Attacks by suspected militants on an Indian airbase in Punjab state and the Indian consulate in Afghanistan are a ploy to derail improving relations between India and Pakistan, analysts say.
In their view, the leaders of the two nations – bitter rivals since the Indian sub-continent was partitioned in 1947 – should stay the course and not let such attacks disturb the bilateral peace process.
“The recent attacks should not have any immediate impact on the impending talks,” New Delhi-based political analyst Imtiyaz Ahmad told BenarNews, referring to foreign secretary-level talks between the two nations slated for Jan. 15
“There is no alternative for the two countries but to talk to address issues concerning them. The dialogue process at whatever level should continue even if attacks by militants continue,” he added.
Four days after “six Pakistani intruders” launched an attack Saturday on the Indian Air Force Station in Pathankot, some 40 km (25 miles) from the Pakistani border, security forces had “neutralized all six attackers,” Indian Defense Minister Manohar Parrikar told reporters on Tuesday.
Seven security personnel, including an Air Force commando, lost their lives in the subsequent combing operation to flush out the intruders. Parrikar said the operation would likely end on Wednesday after security forces finished scouring the 1,600-acre air base, strewn with “almost 50 kgs of ammunition and explosives.”
“Two of the terrorists’ bodies are burnt beyond recognition. There are indications that some of the explosives were made in Pakistan,” he added.
A day after the attack on the airbase, armed assailants tried to storm the Indian consulate in Afghanistan’s Mazar-i-Sharif city on Sunday. This led to a fierce 25-hour gun battle with security forces that ended Monday when the three attackers were killed, according to media reports.
On Tuesday, an explosion was reported near the Indian consulate in Afghanistan’s Jalalabad city. But it was still unclear whether the Indian mission was the target of an assault.
The attacks came days after Indian Prime Minister Narendra Modi paid a surprise visit to his Pakistani counterpart in Lahore on Dec. 25, in a bid to smooth long-strained bilateral ties.
The attacks represent attempts by certain groups to disturb the peace process, said A.S. Dulat, the former chief of the Research and Analysis Wing (RAW), India’s external intelligence agency.
“The [Pathankot] attack does not come as much of a surprise as certain groups that are against peace between India and Pakistan have carried out similar assaults each time the two sides have initiated confidence-building measures,” Dulat told BenarNews.
“Such attacks must not deter the course of talks in any manner,” Dulat added.
New details on Pathankot assault
According to a Reuters report, the United Jihad Council (UJC), an alliance of 13 pro-Pakistan groups based in the Pakistani-administered part of the disputed region of Kashmir, has claimed responsibility for the Pathankot attack.
The Indian security establishment, however, rejected that claim outright on Tuesday and squarely blamed the militant outfit Jaish-e-Mohammed (JeM) for carrying out the assault.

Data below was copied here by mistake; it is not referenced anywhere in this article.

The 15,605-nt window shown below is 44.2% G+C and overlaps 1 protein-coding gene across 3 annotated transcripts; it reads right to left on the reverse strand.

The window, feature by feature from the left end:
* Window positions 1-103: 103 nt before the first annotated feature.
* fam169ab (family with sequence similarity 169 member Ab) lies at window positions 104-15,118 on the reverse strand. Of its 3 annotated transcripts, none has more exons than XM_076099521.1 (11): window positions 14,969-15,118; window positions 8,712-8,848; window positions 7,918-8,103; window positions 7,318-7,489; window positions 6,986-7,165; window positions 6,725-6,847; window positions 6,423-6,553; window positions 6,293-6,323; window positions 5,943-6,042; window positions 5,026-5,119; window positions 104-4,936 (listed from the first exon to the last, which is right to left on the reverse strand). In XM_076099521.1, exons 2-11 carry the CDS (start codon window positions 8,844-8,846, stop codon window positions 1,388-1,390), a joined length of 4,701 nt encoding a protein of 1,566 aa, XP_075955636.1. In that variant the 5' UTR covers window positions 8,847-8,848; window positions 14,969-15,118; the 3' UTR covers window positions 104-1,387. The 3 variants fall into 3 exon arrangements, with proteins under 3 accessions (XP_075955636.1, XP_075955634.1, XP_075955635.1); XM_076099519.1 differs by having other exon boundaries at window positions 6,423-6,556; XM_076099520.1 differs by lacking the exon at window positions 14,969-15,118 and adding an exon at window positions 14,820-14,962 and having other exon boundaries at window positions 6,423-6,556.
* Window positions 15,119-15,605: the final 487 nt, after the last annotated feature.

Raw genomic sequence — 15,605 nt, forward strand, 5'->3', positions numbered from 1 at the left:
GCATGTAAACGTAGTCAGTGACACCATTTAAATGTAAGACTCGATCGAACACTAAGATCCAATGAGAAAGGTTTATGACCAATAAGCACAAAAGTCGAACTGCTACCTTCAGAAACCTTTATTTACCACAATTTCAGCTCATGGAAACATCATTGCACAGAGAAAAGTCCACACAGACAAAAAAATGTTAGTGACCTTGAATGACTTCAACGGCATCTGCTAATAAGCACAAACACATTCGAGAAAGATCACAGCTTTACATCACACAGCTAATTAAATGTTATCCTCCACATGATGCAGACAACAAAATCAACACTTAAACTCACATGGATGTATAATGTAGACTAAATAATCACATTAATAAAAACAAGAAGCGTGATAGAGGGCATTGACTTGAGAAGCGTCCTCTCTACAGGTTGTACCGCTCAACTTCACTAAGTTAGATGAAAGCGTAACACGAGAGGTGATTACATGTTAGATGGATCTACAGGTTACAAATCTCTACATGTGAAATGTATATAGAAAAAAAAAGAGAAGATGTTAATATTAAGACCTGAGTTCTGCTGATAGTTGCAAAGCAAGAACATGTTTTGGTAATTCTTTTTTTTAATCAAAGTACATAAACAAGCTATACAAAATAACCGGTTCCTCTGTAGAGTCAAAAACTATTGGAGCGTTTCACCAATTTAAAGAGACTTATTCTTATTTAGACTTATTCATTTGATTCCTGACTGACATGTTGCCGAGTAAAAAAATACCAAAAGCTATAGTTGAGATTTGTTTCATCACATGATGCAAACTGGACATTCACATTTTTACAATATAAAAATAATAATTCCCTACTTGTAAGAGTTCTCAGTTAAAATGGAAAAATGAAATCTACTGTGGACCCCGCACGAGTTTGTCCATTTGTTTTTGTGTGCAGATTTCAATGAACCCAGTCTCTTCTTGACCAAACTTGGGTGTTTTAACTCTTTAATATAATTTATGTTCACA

Intelligence units intercepted four phone calls made by the suspected militants to Pakistan hours before they attacked the air base, a source told BenarNews.
Three of the calls were to their alleged handlers – Abdul Rauf Asghar, Ashfaq Ahmad and Qasim Khan – who are suspected to be JeM operatives, the source said.
The aim of the assault was to destroy the MiG-21 warplanes and Mi-35 attack helicopters that are housed at the base, the source added.
India’s National Investigation Agency (NIA) has started probing the Pathankot attack, Defense Minister Parrikar said.
NIA chief Sharad Kumar told reporters in New Delhi that his agency had credible information that the attackers were Pakistani nationals, but he did not elaborate.
‘Cool heads must prevail’
JeM, or the Army of Mohammed, was founded by Masood Azhar following his release from an Indian prison in 1999 in exchange for passengers of a hijacked Indian airliner.
Two years later, the group together with Lashkar-e-Taiba (LeT), a Pakistan-based militant outfit, launched a daring attack on the Indian parliament that brought the two nations to the brink of war.
But in a clear sign that the recent assaults may not affect the recently gained momentum in bilateral ties, Pakistani Prime Minister Nawaz Sharif, who was on a state visit to Sri Lanka, called Modi on Tuesday to express “sorrow and grief” at the losses suffered in the air base attack.
Sharif assured India that his government would take “prompt and decisive action” against the attackers, the Indian Prime Minister’s Office (PMO) said in a statement.
Modi “strongly emphasized the need for Pakistan to take firm and immediate action against the organizations and individuals responsible for and linked to the Pathankot terrorist attack,” the statement said, adding that “specific and actionable information in this regard has been provided to Pakistan.”
Pakistani media praised India – which has not yet pointed a finger at Pakistan for the Pathankot attack, calling it only a Fidayeen (suicide) mission – for resisting public calls to go into attack mode against Pakistan.
“The Indian response is more muted than in the past and Pakistan has been quick to condemn the attack,” said an editorial in Dawn, a leading Pakistani daily. It added that if the attack was conclusively linked to Pakistan, authorities should act decisively against the perpetrators.
There is a need for a “sensible, cooperative approach” to thwart “political motives of terrorists,” the editorial said, adding, “Cool heads must prevail, and the talks must proceed.”
Akash Vashishtha contributed to this report.